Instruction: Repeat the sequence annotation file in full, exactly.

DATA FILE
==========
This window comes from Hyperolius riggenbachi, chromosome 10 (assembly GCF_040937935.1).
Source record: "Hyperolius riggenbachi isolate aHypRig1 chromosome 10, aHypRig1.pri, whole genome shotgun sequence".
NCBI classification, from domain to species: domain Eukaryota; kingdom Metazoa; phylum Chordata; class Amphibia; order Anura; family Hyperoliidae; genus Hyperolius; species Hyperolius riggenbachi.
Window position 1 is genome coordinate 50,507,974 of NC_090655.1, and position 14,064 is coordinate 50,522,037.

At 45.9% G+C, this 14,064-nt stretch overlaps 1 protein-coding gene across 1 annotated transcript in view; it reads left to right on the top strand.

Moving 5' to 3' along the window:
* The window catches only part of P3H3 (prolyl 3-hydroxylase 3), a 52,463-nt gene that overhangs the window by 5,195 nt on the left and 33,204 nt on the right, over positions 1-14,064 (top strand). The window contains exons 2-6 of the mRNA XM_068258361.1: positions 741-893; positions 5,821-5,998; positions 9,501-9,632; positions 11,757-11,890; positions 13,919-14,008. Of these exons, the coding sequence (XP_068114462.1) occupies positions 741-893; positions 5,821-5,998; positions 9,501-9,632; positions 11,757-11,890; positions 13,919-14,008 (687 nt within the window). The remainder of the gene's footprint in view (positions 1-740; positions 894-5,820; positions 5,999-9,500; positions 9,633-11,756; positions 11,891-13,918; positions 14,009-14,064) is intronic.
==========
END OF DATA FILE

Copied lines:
This window comes from Hyperolius riggenbachi, chromosome 10 (assembly GCF_040937935.1).
Source record: "Hyperolius riggenbachi isolate aHypRig1 chromosome 10, aHypRig1.pri, whole genome shotgun sequence".
NCBI classification, from domain to species: domain Eukaryota; kingdom Metazoa; phylum Chordata; class Amphibia; order Anura; family Hyperoliidae; genus Hyperolius; species Hyperolius riggenbachi.
Window position 1 is genome coordinate 50,507,974 of NC_090655.1, and position 14,064 is coordinate 50,522,037.

At 45.9% G+C, this 14,064-nt stretch overlaps 1 protein-coding gene across 1 annotated transcript in view; it reads left to right on the top strand.

Moving 5' to 3' along the window:
* The window catches only part of P3H3 (prolyl 3-hydroxylase 3), a 52,463-nt gene that overhangs the window by 5,195 nt on the left and 33,204 nt on the right, over positions 1-14,064 (top strand). The window contains exons 2-6 of the mRNA XM_068258361.1: positions 741-893; positions 5,821-5,998; positions 9,501-9,632; positions 11,757-11,890; positions 13,919-14,008. Of these exons, the coding sequence (XP_068114462.1) occupies positions 741-893; positions 5,821-5,998; positions 9,501-9,632; positions 11,757-11,890; positions 13,919-14,008 (687 nt within the window). The remainder of the gene's footprint in view (positions 1-740; positions 894-5,820; positions 5,999-9,500; positions 9,633-11,756; positions 11,891-13,918; positions 14,009-14,064) is intronic.